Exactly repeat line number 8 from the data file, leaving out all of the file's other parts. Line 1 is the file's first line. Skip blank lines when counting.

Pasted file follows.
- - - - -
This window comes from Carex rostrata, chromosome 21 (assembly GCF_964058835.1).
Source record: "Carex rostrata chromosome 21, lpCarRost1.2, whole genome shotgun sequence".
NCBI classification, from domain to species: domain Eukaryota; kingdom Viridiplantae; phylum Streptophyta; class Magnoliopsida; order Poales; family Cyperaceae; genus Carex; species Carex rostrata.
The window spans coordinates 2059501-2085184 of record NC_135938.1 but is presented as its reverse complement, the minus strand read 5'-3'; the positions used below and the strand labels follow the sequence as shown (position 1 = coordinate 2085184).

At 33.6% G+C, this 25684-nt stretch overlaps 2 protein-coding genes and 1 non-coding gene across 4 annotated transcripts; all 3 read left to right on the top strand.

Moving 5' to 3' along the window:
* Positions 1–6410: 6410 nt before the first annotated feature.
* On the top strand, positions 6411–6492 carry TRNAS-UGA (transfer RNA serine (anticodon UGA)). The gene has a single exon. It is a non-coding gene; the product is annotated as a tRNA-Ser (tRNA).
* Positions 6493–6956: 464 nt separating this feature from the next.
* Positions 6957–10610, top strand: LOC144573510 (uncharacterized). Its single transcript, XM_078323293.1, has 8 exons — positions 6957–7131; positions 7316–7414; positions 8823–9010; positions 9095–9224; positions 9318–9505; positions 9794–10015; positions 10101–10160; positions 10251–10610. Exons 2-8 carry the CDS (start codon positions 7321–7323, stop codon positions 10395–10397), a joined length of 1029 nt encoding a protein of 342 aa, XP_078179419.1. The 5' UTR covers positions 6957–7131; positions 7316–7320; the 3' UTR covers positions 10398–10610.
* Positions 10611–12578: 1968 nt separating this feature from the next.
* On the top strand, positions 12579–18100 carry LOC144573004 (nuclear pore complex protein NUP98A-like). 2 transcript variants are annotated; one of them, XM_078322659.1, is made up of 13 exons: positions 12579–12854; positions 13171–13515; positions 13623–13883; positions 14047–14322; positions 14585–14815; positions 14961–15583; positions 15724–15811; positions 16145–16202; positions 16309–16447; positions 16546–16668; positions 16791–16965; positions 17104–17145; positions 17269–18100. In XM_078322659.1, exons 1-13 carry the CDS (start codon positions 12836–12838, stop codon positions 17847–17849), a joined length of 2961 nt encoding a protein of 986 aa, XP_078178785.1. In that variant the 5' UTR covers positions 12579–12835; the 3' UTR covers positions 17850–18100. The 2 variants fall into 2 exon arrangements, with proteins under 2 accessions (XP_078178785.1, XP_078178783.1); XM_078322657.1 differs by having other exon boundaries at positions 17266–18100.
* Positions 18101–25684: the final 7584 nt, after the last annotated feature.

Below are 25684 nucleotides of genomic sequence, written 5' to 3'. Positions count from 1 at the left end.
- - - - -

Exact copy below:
* On the top strand, positions 6411–6492 carry TRNAS-UGA (transfer RNA serine (anticodon UGA)). The gene has a single exon. It is a non-coding gene; the product is annotated as a tRNA-Ser (tRNA).